One final animated movie involving shoes is the Disney classic Cinderella, from 1950. I think every English speaker will be familiar with the Cinderella story and the animated movie. Here is the ending to that movie.

Roald Dahl and the BFG’s shoes

For my last post of 2016, I wrote about footwear in children’s literature. While I was happy with the topic, I was not happy with the writing, as the post was written in a rush at the last minute. So I have decided to revisit the topic this month. Specifically, I am looking at the footwear of the Big, Friendly Giant (BFG), the titular character in Roald Dahl’s book ‘The BFG’.

Roald Dahl (1916 – 1990) was one of the most famous children’s writers in English. His book ‘The Witches’ won the 1983 Whitbread Award, and ‘Matilda’ won the Children’s Book Award. Many of his books, including ‘The BFG’, have been made into movies.

In ‘The BFG’ the main character, the BFG, catches and collects dreams with a net and bottles them in glass jars. He then uses a long trumpet-like thing to blow the dreams through children’s windows to give them nice and happy dreams.

Roald Dahl had a long partnership with artist Quentin Blake who illustrated almost all of his children’s books. The only other such longstanding partnership I can think of in English children’s literature is with author Jacqueline Wilson and Nick Sharratt. In 2013, Quentin Blake was knighted for his services to illustration, making him Sir Quentin Blake. Quentin Blake’s favourite Roald Dahl book is ‘The BFG’, for which he drew double the number of pictures that he had been originally asked for.

bfg-book-cover

Book cover of ‘The BFG’ from 1982, published by Farrar, Straus and Giroux.

In the book, the BFG’s footwear is described like this:

“On his bare feet he was wearing a pair of ridiculous sandals that for some reason had holes cut along each side, with a large hole at the end where his toes stuck out.”

From this description, Quentin Blake wasn’t sure what the BFG’s footwear should look like. So Roald Dahl sent him one of his own sandals in the post, and that was what Quentin Blake ended up drawing.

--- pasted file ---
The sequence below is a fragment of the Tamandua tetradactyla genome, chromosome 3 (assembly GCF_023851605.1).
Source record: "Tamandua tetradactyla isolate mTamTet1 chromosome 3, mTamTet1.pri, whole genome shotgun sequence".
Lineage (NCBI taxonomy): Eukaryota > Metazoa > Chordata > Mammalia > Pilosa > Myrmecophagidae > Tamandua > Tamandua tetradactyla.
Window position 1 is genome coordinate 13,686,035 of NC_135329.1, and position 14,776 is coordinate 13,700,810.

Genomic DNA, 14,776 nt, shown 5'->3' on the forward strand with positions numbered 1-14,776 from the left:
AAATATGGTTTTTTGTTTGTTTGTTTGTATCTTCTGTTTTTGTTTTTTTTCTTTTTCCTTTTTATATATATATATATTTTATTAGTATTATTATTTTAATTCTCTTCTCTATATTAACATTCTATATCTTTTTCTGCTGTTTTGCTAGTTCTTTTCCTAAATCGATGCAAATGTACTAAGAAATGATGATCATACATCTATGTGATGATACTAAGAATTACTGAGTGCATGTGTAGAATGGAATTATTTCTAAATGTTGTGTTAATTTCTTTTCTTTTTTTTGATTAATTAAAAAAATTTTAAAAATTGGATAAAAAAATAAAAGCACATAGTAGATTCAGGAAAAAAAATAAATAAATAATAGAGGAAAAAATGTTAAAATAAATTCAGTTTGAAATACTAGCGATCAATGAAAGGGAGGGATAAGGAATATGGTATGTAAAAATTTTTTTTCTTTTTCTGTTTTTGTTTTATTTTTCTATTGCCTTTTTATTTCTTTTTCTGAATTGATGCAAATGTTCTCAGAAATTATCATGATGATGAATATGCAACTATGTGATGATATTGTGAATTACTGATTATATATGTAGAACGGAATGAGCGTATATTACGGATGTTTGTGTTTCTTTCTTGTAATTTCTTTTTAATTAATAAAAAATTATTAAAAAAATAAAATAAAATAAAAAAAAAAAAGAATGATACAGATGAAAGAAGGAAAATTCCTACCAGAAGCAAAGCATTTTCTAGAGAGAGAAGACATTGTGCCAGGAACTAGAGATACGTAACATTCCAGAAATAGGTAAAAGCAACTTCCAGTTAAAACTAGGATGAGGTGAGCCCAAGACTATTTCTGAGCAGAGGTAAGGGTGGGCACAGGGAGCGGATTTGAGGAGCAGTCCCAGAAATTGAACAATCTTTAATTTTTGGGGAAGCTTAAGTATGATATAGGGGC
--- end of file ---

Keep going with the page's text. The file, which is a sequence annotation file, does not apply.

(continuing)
roald-dahl

A photo of Roald Dahl on the back of the 1982 book cover. Dahl is wearing his BFG sandals.

In fact, the BFG character was a lot like Roald Dahl himself. Dahl was very tall, like a giant. He was almost 6 feet 6 inches tall, or almost 2 metres tall. Dahl would also sometimes pretend to be the BFG, propping a ladder against his house and pushing a bamboo cane through his children’s windows to blow happy dreams inside.

Roald Dahl and Quentin Blake made a perfect partnership of words and pictures. In the words of the BFG, the result is ‘gloriumptious!’

The Mexican Day of the Dead and Mexican sandals

In conjunction with the Mexican Day of the Dead, I am writing about something Mexican this month. This post is divided into two parts – the first part is about Dia de los muertos (Day of the dead) and how it compares with Chinese traditions; and the second part is about huaraches, a traditional type of Mexican footwear.

Today is the 1st of November, which is Dia de los angelitos (Day of the little angels) in Mexico. Deceased children and babies are known as angelitos (little angels), and on the 1st of November, the spirits of dead children are believed to return. Dia de los angelitos is followed by Dia de los muertos (Day of the dead) on the 2nd of November. Spirits of dead adults are believed to return home on this day. Dia de los muertos is an important day in Mexico and is a public holiday. To prepare for this day, Mexicans clean and decorate the family tombs. They bring offerings and flowers, especially marigolds, to the tombs, because marigolds are believed to guide the spirits to their altars. Mexicans also bring food, such as a deceased loved one’s favourite food. Mexican families will have parties or picnics overnight in the graveyard, while waiting for their departed loved ones to return.

An example of an altar for Day of the Dead

An example of a Mexican altar for Day of the Dead (Photo by Leonardo Nava Jiménez).

Other activities for Dia de los muertos celebrations include parades and building altars to the dead. These altars can be built at home or at public places, like schools. On this day, Mexicans also write funny poems featuring death, and put on theatre productions of Don Juan Tenorio. Skulls and skeletons are common symbols of the Mexican Day of the Dead. There are special food associated with Day of the Dead, like chocolate or sugar skulls, used as offerings. There is also Pan de muerto (bread of the dead), a kind of sweet bun, usually baked with bones made from dough on top. In more recent years, people dress up with skull masks or in make-up resembling a skull. Prior to learning more about the Day of the Dead, I always thought of images of skulls or skeletons as something scary and frightening. But I have since learned that for Mexicans, these images do not carry the same connotations. A lot of people get confused, but this celebration is not connected with Halloween. It is a happy festival where Mexicans remember their loved ones and when their departed family members come home.